Deep learning models are notorious for their appetite for data. The more data you can give them, the better they perform.
Unfortunately, in most real-life situations, this is not possible. You may not have enough data, or the data may be too expensive to collect.
For instance, if you're training a model to identify cancer cells. You need trained medical professionals to label the image. Their time is so limited and expensive.
Further, there may be minimal cases of specific cancer patients. It would be complicated to find enough of them and take samples.
Thus, it's inevitable to work with tiny datasets at some point. Yet, deep learning on small datasets is even more challenging.
Why deep learning needs so much data?
Machine learning with small datasets often ends up producing overfitting models. Meaning there are too many parameters to learn from fewer examples. As a result, the algorithm starts to memorize the input dataset rather than generalize it.
Often you'd see excellent results for the training datasets. But on the validation dataset, you'd see more significant prediction errors.
The critical point here is that with more parameters, you need more data. Small datasets can only help train smaller models.
Deep learning models are compelling because they can learn complex relationships. Deep learning models comprise many layers. Each layer learns a progressively more complex representation of the data.
The first layer might learn to detect simple patterns, such as edges. The second layer might learn to see patterns of those edges, such as shapes. The third layer might learn to identify objects made up of those shapes, and so on.
Each layer consists of a series of neurons, and they are connected to every neuron in the previous layer.
All these layers and neurons mean there are a ton of parameters to optimize. So deep learning models have a lot of capacity, which is good. But it also means they are prone to overfitting, which is terrible. As we now know, overfitting happens when a model captures too much noise in the training data and fails to generalize to new data.
Deep learning models can detect very complex relationships with enough data. Yet, if you do not have enough data, the deep learning model will not be able to understand these complex relationships.
We must have enough data so that the deep learning model can learn.
But when the odds are not so good to collect more data, we have several techniques to overcome them.
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1. Transfer learning can help train deep learning models with small datasets.
Transfer learning is a machine learning technique that takes a model trained on one problem and uses it as a starting point to solve a related but different problem.
Transfer learning has proven successful in many instances. Successful machine learning models running in production systems are primarily trained for different reasons.
When training deep learning models with small datasets is inevitable, it's best to find a trained model.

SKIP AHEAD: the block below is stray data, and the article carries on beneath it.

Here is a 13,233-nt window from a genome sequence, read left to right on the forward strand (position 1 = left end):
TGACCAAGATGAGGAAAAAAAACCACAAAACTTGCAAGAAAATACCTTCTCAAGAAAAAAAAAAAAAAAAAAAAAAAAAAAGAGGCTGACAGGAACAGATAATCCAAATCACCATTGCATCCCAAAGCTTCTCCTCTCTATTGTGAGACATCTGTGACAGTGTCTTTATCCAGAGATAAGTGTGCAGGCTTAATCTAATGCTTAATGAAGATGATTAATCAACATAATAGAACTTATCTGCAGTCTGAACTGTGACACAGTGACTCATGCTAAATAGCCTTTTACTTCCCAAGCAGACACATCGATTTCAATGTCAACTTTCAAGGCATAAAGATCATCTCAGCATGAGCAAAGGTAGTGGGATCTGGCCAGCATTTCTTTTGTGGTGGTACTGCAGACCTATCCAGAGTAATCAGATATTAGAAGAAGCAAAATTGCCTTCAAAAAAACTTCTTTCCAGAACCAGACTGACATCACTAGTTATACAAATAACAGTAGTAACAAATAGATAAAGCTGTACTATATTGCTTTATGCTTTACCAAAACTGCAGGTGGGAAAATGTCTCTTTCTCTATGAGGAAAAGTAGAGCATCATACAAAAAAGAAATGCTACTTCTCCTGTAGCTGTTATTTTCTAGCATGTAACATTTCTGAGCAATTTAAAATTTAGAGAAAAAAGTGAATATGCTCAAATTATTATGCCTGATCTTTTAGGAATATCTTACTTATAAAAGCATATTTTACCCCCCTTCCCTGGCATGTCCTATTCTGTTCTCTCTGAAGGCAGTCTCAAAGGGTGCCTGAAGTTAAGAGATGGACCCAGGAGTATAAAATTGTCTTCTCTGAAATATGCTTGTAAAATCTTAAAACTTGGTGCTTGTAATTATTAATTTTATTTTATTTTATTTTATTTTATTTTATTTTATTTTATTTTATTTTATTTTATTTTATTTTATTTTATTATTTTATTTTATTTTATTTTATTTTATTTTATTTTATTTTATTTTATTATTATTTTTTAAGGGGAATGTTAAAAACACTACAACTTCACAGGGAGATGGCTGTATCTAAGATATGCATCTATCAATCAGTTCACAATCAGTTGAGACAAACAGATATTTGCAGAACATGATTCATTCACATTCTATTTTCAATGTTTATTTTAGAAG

Besides helping smaller deep-learning datasets, transfer learning is also efficient regarding training time and cost. You may need only a few new examples for a model to adopt your new domain.
Here's an example. You could take a model trained on a large dataset of dog images and use it as a starting point to train a model to identify dog breeds.
The hope is that the features learned by the first model can be reused, saving time and resources.
There is no rule of thumb on how different the two applications can be. But, you can use transfer learning even if the original and new datasets differ.
For example, you could take a model trained on images of cats and use it as a starting point to train a model to identify types of camels. The hope here is that the ability to find out four legs in the first model may help recognize camels.
You could refer to Transfer Learning for Natural Language Processing to learn more about transfer learning. You may also find Hands-On Transfer Learning with Python helpful if you are a Python programmer.
2. Try data augmentation
Data augmentation is a technique where you take your existing data and generate new, synthetic data.
For example, if you have a dataset of images of dogs, you could use data augmentation to generate new pictures of dogs.
You could do this by randomly cropping images, flipping them horizontally, adding noise, and several other techniques.
Data augmentation is beneficial when you have a small dataset.
By generating new data, you can artificially increase the size of your dataset and give your deep learning model more data to work with.
These lecture notes on deep learning are a great starting point for learning more about data augmentation.
4. Use autoencoders
Autoencoders are a deep learning model to learn low-dimensional data representations.
Autoencoders are beneficial when you have a small dataset because they can learn to compress your data into a lower-dimensional space.
There are many different types of autoencoders. Variational autoencoder (VAE) is a popular one. VAEs are a generative model, which means they can generate new data.
This is beneficial because you can use a VAE to generate new data points similar to your training data. This is a great way to increase your dataset size without having to collect more data.
These are just a few techniques to overcome the small data problem.
Of course, the best solution is to collect more data. But, if you're working with a small dataset, these techniques can help you build a deep learning model that can generalize well.
But did you know that traditional models may outperform deep learning models on small datasets?
In some cases, it may be better to use a traditional machine learning model, such as a support vector machine or a decision tree. Experimenting with different models and seeing what works best for your problem is essential.